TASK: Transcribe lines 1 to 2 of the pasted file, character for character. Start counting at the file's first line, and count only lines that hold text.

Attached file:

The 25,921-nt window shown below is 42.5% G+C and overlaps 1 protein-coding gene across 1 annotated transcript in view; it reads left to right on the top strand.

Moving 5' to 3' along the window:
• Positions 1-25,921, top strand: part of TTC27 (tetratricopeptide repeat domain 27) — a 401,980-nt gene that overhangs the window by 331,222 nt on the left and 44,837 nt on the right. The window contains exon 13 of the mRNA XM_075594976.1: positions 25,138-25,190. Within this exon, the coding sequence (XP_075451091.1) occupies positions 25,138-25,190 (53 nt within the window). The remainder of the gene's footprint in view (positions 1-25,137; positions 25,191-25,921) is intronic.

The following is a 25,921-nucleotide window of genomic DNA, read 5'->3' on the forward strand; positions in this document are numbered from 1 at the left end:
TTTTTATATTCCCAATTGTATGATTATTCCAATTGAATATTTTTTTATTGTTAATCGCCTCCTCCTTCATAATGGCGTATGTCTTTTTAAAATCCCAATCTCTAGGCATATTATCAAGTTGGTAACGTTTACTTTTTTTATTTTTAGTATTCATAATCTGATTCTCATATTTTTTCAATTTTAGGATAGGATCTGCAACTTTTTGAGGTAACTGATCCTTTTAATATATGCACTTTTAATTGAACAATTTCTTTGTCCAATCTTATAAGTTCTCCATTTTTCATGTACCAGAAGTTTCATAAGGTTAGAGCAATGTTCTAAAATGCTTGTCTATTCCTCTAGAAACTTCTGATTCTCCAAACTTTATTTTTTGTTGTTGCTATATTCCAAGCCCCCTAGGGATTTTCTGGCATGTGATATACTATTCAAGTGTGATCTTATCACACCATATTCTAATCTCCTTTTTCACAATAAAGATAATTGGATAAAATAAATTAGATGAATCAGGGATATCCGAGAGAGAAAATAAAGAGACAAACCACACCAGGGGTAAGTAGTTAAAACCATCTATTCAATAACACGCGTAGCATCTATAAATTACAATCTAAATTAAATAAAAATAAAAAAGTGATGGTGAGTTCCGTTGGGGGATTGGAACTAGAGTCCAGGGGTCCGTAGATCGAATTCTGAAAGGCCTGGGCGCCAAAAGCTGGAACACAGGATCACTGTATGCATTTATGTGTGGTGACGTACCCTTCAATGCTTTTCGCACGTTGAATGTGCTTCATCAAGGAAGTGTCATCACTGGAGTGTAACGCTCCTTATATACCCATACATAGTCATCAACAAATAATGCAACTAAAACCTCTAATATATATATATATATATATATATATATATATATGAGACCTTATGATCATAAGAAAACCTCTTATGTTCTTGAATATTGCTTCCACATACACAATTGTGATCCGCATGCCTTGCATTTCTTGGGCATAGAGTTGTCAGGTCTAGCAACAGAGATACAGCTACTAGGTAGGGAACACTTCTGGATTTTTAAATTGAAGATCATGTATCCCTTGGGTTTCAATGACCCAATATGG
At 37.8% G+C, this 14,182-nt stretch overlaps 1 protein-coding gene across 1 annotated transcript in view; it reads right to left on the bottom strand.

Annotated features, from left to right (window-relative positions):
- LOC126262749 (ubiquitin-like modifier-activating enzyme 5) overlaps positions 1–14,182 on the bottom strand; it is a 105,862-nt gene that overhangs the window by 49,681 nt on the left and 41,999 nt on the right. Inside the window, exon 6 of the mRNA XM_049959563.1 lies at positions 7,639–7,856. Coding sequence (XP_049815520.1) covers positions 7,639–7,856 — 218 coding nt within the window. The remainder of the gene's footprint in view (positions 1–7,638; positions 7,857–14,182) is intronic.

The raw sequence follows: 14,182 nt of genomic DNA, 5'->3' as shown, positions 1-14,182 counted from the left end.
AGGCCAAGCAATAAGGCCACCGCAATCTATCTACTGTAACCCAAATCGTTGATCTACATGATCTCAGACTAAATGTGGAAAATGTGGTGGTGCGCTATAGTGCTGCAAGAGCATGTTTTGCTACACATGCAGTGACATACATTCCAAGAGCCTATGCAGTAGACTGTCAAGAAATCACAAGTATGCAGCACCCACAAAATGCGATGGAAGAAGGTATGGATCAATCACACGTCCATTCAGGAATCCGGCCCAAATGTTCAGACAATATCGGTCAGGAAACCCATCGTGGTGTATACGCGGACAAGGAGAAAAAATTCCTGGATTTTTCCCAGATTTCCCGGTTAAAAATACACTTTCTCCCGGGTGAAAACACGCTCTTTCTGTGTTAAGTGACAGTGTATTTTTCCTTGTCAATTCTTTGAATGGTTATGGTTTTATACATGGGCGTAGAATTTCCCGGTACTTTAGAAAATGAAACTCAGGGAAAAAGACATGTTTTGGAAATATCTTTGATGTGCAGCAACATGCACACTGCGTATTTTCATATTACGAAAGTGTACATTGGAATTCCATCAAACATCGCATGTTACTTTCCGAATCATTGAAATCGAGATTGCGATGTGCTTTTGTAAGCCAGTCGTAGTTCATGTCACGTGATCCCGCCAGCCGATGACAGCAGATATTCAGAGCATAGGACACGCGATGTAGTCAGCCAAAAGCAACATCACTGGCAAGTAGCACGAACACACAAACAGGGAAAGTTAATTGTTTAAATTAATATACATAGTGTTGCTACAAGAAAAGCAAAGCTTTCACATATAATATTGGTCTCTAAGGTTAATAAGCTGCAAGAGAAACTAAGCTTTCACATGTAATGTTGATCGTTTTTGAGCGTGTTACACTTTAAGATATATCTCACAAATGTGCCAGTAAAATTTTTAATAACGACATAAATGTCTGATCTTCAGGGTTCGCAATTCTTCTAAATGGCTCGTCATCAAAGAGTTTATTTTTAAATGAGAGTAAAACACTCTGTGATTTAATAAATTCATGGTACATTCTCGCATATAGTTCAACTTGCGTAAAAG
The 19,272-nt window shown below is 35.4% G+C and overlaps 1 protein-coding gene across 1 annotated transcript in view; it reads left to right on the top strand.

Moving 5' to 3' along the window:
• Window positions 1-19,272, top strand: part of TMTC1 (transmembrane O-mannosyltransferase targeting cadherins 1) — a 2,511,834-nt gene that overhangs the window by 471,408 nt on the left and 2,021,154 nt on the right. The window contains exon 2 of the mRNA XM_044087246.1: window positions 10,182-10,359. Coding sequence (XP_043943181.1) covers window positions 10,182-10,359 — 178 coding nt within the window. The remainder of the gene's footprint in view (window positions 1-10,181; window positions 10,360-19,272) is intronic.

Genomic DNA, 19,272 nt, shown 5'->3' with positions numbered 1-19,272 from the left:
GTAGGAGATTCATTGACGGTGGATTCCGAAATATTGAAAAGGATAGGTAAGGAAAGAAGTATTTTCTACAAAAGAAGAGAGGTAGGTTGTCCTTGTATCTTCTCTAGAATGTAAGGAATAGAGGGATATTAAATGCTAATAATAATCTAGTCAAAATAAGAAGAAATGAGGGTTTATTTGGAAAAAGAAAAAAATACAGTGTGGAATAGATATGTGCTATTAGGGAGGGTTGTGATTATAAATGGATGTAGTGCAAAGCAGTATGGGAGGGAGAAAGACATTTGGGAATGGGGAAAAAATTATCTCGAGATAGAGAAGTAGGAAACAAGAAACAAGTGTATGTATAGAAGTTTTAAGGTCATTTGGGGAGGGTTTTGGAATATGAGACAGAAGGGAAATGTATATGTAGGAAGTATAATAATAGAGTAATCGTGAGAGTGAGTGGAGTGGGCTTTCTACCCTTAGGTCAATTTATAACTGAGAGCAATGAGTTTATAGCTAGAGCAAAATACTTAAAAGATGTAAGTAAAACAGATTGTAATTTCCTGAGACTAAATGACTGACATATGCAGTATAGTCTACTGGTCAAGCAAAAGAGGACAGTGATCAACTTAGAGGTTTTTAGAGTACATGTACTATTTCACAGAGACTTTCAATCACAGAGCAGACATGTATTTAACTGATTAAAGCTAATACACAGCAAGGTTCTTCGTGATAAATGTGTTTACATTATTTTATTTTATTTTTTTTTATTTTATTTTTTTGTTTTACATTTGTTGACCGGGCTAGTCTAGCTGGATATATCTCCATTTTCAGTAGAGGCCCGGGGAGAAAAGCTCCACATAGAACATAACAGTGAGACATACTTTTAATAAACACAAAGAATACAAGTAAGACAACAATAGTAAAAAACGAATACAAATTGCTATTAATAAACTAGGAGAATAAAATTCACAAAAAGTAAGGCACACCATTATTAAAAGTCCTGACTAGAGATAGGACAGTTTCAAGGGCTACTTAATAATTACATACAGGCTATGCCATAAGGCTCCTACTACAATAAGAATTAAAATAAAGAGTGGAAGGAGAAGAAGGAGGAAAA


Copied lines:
The 25,921-nt window shown below is 42.5% G+C and overlaps 1 protein-coding gene across 1 annotated transcript in view; it reads left to right on the top strand.

Moving 5' to 3' along the window: